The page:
A play inspired by the Save Leith Walk campaign, Moonlight on Leith by REDCAP Theatre is a play set during an average night in Leith where the moon itself seems to take on the role of ad-hoc narrator. The show focuses on a host of characters that, albeit simplified down somewhat, are meant to capture the heart of Leith’s community; the mildly aggressive locals, the hipsters, and the families. Moonlight on Leith is well acted and varied, featuring some memorable characters and a comforting Scottish sense of humour.

The cast take on a host of figures ranging from botany-obsessed housewives to incompetent rookie police officers. Nicola Alexander in particular shines, her fantastic talent for expressiveness coming across in every scene where she has a starring role. Kyle Martin, meanwhile, runs the risk of stealing the show as an impudent French cat (complete with cat ears). All the performers lean into the roles that suit them best, a secret to how the show comes across as so finely tuned. While at times you may be asking for more – more volume, more scale, more action – this is clearly a play more concerned with capturing a setting in detail rather than pushing ahead with a concrete, detailed story.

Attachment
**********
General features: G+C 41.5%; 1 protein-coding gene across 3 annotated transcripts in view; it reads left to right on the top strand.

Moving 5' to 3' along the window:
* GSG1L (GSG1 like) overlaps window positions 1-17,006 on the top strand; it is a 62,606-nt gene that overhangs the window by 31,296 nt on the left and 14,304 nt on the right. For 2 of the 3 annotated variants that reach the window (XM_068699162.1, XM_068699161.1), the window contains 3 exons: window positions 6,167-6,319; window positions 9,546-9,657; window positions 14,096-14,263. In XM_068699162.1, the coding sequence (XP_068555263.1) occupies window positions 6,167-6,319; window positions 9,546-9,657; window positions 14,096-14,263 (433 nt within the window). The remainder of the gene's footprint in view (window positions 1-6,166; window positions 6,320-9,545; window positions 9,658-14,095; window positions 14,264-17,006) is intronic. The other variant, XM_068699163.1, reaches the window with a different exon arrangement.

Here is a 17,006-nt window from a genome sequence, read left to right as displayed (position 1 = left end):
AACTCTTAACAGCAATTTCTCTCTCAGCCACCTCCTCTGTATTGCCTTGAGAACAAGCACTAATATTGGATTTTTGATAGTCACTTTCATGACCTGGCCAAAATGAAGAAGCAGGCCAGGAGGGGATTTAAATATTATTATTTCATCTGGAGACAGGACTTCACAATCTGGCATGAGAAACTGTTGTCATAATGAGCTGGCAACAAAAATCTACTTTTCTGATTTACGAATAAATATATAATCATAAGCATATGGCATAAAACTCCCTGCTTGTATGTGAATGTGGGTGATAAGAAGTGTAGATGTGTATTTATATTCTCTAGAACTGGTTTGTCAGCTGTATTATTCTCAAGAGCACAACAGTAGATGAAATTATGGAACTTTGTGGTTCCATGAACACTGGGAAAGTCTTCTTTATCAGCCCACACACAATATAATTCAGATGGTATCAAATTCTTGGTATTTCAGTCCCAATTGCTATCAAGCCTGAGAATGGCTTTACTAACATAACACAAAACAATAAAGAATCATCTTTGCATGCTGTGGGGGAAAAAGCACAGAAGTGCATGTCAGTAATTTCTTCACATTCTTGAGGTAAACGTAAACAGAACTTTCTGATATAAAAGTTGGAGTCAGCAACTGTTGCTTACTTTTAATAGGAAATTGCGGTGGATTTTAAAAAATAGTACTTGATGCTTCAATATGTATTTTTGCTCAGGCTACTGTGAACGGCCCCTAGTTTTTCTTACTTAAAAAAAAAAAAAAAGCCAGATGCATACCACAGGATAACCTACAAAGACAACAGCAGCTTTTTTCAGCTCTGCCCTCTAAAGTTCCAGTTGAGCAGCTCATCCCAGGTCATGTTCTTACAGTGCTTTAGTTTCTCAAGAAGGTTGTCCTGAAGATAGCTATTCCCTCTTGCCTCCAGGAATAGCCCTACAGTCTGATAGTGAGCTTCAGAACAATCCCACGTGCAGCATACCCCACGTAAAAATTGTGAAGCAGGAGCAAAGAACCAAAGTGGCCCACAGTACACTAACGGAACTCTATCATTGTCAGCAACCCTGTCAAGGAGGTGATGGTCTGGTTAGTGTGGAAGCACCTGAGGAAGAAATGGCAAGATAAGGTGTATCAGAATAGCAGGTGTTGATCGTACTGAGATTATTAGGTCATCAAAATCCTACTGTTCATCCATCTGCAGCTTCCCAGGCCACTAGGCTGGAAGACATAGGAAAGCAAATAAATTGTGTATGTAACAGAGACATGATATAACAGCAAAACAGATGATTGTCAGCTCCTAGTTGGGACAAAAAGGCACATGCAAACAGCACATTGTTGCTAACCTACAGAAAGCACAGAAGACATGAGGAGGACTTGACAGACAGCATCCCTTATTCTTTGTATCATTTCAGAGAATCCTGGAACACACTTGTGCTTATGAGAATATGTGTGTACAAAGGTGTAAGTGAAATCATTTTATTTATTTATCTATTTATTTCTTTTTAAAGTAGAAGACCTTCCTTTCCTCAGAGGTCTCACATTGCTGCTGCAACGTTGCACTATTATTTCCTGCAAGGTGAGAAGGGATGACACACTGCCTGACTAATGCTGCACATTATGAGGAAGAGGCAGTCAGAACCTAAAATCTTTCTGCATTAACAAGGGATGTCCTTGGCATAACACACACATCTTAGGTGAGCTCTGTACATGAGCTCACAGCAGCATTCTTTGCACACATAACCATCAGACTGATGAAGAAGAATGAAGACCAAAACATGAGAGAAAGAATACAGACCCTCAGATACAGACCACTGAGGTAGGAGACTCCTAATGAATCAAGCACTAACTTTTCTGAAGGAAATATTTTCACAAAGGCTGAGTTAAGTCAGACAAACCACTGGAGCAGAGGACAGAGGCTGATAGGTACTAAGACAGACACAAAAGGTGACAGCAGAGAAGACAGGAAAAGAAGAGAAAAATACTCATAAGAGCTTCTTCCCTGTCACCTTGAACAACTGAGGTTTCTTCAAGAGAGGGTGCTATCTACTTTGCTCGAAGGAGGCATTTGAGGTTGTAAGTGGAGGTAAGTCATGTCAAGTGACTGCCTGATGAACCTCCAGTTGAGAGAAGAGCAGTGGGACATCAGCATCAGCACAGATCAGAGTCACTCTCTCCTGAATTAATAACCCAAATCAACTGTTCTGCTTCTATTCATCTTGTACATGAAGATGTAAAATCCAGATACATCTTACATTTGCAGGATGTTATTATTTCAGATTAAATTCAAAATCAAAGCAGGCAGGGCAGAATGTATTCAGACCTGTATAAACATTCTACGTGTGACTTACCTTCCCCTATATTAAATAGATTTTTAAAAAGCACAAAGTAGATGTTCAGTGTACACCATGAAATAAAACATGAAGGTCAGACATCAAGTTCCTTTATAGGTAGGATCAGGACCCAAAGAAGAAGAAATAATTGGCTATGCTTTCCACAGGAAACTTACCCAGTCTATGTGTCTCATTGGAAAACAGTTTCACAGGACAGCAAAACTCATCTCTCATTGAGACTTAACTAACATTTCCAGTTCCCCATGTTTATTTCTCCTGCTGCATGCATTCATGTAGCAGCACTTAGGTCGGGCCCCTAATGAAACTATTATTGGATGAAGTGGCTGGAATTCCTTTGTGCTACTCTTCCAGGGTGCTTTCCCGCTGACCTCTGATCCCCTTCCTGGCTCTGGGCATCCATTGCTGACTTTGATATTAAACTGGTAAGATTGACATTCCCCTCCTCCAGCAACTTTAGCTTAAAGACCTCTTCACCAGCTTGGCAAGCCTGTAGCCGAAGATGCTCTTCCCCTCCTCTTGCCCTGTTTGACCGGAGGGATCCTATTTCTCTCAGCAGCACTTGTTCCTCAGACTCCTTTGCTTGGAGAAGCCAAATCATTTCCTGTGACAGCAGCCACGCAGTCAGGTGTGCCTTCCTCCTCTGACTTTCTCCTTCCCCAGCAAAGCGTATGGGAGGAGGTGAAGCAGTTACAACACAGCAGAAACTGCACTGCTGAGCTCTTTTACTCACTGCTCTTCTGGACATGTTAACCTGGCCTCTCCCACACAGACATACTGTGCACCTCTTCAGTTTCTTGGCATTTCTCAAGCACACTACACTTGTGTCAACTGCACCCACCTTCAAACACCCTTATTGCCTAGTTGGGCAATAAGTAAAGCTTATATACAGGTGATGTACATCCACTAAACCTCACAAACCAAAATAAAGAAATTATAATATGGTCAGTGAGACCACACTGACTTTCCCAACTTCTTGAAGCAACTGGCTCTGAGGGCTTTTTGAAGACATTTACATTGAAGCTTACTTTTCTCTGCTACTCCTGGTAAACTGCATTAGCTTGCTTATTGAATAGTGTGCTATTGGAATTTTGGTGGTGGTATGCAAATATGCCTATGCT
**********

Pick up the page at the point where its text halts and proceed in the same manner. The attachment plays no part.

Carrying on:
There is an admiring drive to capture what Leith is about and translate this onto the stage. It might not get all the detail it hopes for, but especially for any Edinburgh locals in the audience there is still undeniable charm and relatability shining through. The humour is just one means by which Laila Noble and Emilie Robson’s demonstrates the respect and adoration it has for the Leith community. Most importantly, this love of Leith and the Scottish capital more generally is as evident in the performers as it is in the crowd. 

Moonlight on Leith is a bare bones project from a group of Edinburgh Napier University graduates, and is exactly the kind of show you would expect new performers to earn their stripes in. Capturing the vast, vibrant world of Leith is a bit difficult in such a small-scale performance, but there is still more than enough to enjoy in just one of many plays at the Fringe this year with a deep appreciation for the locals of Edinburgh.